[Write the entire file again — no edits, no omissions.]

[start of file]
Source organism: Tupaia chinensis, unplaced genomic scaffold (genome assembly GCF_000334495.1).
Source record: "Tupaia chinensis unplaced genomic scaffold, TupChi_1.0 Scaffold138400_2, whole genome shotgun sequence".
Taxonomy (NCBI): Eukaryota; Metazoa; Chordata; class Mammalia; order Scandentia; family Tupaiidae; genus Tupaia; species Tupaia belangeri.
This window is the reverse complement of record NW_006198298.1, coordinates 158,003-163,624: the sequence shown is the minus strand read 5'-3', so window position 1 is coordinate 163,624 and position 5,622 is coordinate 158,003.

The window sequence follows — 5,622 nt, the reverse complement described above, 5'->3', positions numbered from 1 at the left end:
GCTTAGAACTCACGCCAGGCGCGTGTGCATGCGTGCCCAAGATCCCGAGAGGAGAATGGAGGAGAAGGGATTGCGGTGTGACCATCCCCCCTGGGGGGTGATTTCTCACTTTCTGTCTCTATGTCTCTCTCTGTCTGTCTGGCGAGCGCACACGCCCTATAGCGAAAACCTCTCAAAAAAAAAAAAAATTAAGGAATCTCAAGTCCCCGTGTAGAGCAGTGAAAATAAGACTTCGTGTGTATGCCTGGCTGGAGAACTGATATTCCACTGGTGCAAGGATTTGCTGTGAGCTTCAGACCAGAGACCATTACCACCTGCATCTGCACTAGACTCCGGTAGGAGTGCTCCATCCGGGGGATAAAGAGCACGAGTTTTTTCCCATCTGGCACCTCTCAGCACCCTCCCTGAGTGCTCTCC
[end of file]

Source organism: Tupaia chinensis, unplaced genomic scaffold (genome assembly GCF_000334495.1).
Source record: "Tupaia chinensis unplaced genomic scaffold, TupChi_1.0 Scaffold138400_2, whole genome shotgun sequence".
Taxonomy (NCBI): Eukaryota; Metazoa; Chordata; class Mammalia; order Scandentia; family Tupaiidae; genus Tupaia; species Tupaia belangeri.
This window is the reverse complement of record NW_006198298.1, coordinates 158,003-163,624: the sequence shown is the minus strand read 5'-3', so window position 1 is coordinate 163,624 and position 5,622 is coordinate 158,003.

The window sequence follows — 5,622 nt, the reverse complement described above, 5'->3', positions numbered from 1 at the left end:
GCTTAGAACTCACGCCAGGCGCGTGTGCATGCGTGCCCAAGATCCCGAGAGGAGAATGGAGGAGAAGGGATTGCGGTGTGACCATCCCCCCTGGGGGGTGATTTCTCACTTTCTGTCTCTATGTCTCTCTCTGTCTGTCTGGCGAGCGCACACGCCCTATAGCGAAAACCTCTCAAAAAAAAAAAAAATTAAGGAATCTCAAGTCCCCGTGTAGAGCAGTGAAAATAAGACTTCGTGTGTATGCCTGGCTGGAGAACTGATATTCCACTGGTGCAAGGATTTGCTGTGAGCTTCAGACCAGAGACCATTACCACCTGCATCTGCACTAGACTCCGGTAGGAGTGCTCCATCCGGGGGATAAAGAGCACGAGTTTTTTCCCATCTGGCACCTCTCAGCACCCTCCCTGAGTGCTCTCC